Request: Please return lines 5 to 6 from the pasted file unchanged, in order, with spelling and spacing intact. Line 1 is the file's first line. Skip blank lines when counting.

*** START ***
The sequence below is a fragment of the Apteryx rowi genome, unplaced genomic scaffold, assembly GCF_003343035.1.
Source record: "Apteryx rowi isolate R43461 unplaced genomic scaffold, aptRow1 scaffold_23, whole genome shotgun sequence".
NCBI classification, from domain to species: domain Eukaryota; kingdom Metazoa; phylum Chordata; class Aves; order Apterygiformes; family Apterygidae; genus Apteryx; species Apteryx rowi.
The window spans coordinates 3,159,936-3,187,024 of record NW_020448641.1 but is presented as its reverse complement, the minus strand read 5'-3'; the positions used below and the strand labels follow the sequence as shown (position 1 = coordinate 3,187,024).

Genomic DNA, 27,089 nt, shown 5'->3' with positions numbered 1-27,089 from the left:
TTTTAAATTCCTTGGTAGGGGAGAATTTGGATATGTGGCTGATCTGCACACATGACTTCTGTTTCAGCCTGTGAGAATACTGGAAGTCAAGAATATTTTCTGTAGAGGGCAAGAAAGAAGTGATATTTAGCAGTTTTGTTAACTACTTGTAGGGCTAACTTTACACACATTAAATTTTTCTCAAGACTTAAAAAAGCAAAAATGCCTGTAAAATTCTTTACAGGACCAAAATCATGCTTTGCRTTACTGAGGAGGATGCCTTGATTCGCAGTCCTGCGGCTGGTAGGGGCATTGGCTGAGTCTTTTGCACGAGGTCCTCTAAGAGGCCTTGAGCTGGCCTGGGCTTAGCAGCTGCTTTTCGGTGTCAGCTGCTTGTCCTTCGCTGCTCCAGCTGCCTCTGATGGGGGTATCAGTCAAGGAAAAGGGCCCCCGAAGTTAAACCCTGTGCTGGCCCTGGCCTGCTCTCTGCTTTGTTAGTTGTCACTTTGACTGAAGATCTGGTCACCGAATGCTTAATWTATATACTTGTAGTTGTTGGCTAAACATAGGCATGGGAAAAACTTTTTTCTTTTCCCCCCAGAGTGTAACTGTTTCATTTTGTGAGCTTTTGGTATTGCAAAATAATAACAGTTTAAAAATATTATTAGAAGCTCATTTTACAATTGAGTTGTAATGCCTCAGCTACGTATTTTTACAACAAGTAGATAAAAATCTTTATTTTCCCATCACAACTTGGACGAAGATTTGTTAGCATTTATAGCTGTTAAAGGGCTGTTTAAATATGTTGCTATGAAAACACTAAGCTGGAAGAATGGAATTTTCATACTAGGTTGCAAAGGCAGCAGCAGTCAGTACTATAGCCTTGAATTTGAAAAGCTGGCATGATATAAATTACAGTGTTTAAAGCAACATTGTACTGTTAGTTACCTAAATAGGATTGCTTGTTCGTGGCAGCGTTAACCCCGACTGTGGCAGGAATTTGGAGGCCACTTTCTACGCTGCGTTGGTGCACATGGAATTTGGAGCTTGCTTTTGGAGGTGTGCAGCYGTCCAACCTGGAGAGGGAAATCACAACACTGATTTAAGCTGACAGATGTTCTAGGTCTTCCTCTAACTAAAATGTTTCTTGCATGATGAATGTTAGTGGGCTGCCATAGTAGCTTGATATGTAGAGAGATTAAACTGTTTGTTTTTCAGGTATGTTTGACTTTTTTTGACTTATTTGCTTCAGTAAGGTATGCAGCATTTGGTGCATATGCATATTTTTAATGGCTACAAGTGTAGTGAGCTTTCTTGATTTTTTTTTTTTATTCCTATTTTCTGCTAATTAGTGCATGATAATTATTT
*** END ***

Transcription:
Genomic DNA, 27,089 nt, shown 5'->3' with positions numbered 1-27,089 from the left:
TTTTAAATTCCTTGGTAGGGGAGAATTTGGATATGTGGCTGATCTGCACACATGACTTCTGTTTCAGCCTGTGAGAATACTGGAAGTCAAGAATATTTTCTGTAGAGGGCAAGAAAGAAGTGATATTTAGCAGTTTTGTTAACTACTTGTAGGGCTAACTTTACACACATTAAATTTTTCTCAAGACTTAAAAAAGCAAAAATGCCTGTAAAATTCTTTACAGGACCAAAATCATGCTTTGCRTTACTGAGGAGGATGCCTTGATTCGCAGTCCTGCGGCTGGTAGGGGCATTGGCTGAGTCTTTTGCACGAGGTCCTCTAAGAGGCCTTGAGCTGGCCTGGGCTTAGCAGCTGCTTTTCGGTGTCAGCTGCTTGTCCTTCGCTGCTCCAGCTGCCTCTGATGGGGGTATCAGTCAAGGAAAAGGGCCCCCGAAGTTAAACCCTGTGCTGGCCCTGGCCTGCTCTCTGCTTTGTTAGTTGTCACTTTGACTGAAGATCTGGTCACCGAATGCTTAATWTATATACTTGTAGTTGTTGGCTAAACATAGGCATGGGAAAAACTTTTTTCTTTTCCCCCCAGAGTGTAACTGTTTCATTTTGTGAGCTTTTGGTATTGCAAAATAATAACAGTTTAAAAATATTATTAGAAGCTCATTTTACAATTGAGTTGTAATGCCTCAGCTACGTATTTTTACAACAAGTAGATAAAAATCTTTATTTTCCCATCACAACTTGGACGAAGATTTGTTAGCATTTATAGCTGTTAAAGGGCTGTTTAAATATGTTGCTATGAAAACACTAAGCTGGAAGAATGGAATTTTCATACTAGGTTGCAAAGGCAGCAGCAGTCAGTACTATAGCCTTGAATTTGAAAAGCTGGCATGATATAAATTACAGTGTTTAAAGCAACATTGTACTGTTAGTTACCTAAATAGGATTGCTTGTTCGTGGCAGCGTTAACCCCGACTGTGGCAGGAATTTGGAGGCCACTTTCTACGCTGCGTTGGTGCACATGGAATTTGGAGCTTGCTTTTGGAGGTGTGCAGCYGTCCAACCTGGAGAGGGAAATCACAACACTGATTTAAGCTGACAGATGTTCTAGGTCTTCCTCTAACTAAAATGTTTCTTGCATGATGAATGTTAGTGGGCTGCCATAGTAGCTTGATATGTAGAGAGATTAAACTGTTTGTTTTTCAGGTATGTTTGACTTTTTTTGACTTATTTGCTTCAGTAAGGTATGCAGCATTTGGTGCATATGCATATTTTTAATGGCTACAAGTGTAGTGAGCTTTCTTGATTTTTTTTTTTTATTCCTATTTTCTGCTAATTAGTGCATGATAATTATTT